When I was 9ish I lusted after a pair of earrings at Macy’s and my mom wouldn’t buy them for me. Instead she took me to the oldest bead shop in San Francisco and bought me beads and started my life long passion for jewelry. Then in 2001, the industry I worked in got hit bad by 9-11 so my mom told me to go back to jewelry and I started my formal training on metal fabrication. I am now a PMC certified artisan, teach enameling, fused glass and bead work at the Sharon Art Studio in San Francisco.

Is there a tool or material that you can’t imagine living without?
My original Cress kiln.

What inspires you to create?
The light as it plays across the ocean or trees of Golden gate park, new colors in beads.

What inspires you to keep going when the work gets frustrating or tough?
The fact that great work is giving life to an idea, and collaborating with my mom.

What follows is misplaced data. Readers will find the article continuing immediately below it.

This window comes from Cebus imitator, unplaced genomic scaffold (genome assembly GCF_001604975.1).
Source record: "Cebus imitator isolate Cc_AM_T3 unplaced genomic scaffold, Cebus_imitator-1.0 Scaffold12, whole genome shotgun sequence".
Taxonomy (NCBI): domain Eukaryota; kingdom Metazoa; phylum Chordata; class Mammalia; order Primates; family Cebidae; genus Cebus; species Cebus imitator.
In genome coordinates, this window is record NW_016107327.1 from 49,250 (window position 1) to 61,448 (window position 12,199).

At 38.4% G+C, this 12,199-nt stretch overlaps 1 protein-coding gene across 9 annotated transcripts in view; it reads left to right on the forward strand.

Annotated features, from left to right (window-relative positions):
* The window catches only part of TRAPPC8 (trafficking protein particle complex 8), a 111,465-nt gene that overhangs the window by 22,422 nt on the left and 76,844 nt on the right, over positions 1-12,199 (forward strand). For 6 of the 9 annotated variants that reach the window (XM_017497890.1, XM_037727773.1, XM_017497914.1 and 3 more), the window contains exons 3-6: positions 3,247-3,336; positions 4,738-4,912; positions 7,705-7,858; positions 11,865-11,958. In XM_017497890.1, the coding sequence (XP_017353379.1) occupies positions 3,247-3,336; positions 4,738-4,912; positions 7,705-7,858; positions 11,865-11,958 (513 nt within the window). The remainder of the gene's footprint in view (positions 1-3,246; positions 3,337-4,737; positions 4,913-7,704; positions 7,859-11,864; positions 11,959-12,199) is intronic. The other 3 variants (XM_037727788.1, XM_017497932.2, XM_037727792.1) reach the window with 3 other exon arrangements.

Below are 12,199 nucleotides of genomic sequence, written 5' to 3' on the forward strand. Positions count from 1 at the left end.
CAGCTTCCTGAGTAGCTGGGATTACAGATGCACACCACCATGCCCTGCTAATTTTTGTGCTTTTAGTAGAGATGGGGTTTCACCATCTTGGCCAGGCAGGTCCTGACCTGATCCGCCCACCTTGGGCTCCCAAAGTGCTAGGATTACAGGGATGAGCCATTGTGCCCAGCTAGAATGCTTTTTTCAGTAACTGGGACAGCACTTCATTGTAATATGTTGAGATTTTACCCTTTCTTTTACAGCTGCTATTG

What is your best piece of advice for those who would like to rise in their level of artistry?
Practice, practice , practice, and have fun in the end.

What takes up the majority of your time besides your art?
Cooking for my family and my pets (4 cats and 2 dogs).

What are some of your other favorite things?
I love a good hamburger, read fairy tales, and right now I love a blue-based red color!

Where else can we see your work?
I will have a piece in the up coming Show for the Northern California enamelist guild at the  Oakland Museum.

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Tuesday, June 10, 2008

Making a resin finger-woven necklace

There are several different methods that are popular for creating woven bead necklaces: a figure-8 style of finger weaving, spiralling half-hitch macrame, and flat square-knot macrame. My preferred technique for this necklace uses all three stitches!

1. Each half of the necklace is woven separately, starting at the ends and working towards the middle. For the loop, I used figure-8 finger weaving, starting in the middle of my cords, and then folded them in half and proceeded with square-knot macrame for an inch or so.